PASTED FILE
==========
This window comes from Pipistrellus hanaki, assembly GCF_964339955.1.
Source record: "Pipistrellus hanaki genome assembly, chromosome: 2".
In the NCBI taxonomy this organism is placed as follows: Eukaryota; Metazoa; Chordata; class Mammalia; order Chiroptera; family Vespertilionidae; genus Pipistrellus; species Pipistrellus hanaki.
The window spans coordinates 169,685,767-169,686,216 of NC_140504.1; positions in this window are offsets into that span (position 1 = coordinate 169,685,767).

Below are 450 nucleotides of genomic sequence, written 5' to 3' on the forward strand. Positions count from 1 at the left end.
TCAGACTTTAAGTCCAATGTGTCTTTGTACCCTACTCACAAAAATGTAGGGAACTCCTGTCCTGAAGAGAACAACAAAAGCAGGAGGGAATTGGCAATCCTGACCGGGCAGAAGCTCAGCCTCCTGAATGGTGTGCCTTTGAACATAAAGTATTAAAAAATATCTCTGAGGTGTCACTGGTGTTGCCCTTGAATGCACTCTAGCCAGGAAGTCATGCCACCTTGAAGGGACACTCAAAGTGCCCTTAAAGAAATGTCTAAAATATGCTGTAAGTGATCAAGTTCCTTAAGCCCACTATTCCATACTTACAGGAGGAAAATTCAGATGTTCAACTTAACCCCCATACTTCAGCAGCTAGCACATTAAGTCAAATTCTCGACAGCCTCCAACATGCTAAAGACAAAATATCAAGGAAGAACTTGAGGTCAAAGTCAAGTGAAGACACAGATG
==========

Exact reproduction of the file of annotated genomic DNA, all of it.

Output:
This window comes from Pipistrellus hanaki, assembly GCF_964339955.1.
Source record: "Pipistrellus hanaki genome assembly, chromosome: 2".
In the NCBI taxonomy this organism is placed as follows: Eukaryota; Metazoa; Chordata; class Mammalia; order Chiroptera; family Vespertilionidae; genus Pipistrellus; species Pipistrellus hanaki.
The window spans coordinates 169,685,767-169,686,216 of NC_140504.1; positions in this window are offsets into that span (position 1 = coordinate 169,685,767).

Below are 450 nucleotides of genomic sequence, written 5' to 3' on the forward strand. Positions count from 1 at the left end.
TCAGACTTTAAGTCCAATGTGTCTTTGTACCCTACTCACAAAAATGTAGGGAACTCCTGTCCTGAAGAGAACAACAAAAGCAGGAGGGAATTGGCAATCCTGACCGGGCAGAAGCTCAGCCTCCTGAATGGTGTGCCTTTGAACATAAAGTATTAAAAAATATCTCTGAGGTGTCACTGGTGTTGCCCTTGAATGCACTCTAGCCAGGAAGTCATGCCACCTTGAAGGGACACTCAAAGTGCCCTTAAAGAAATGTCTAAAATATGCTGTAAGTGATCAAGTTCCTTAAGCCCACTATTCCATACTTACAGGAGGAAAATTCAGATGTTCAACTTAACCCCCATACTTCAGCAGCTAGCACATTAAGTCAAATTCTCGACAGCCTCCAACATGCTAAAGACAAAATATCAAGGAAGAACTTGAGGTCAAAGTCAAGTGAAGACACAGATG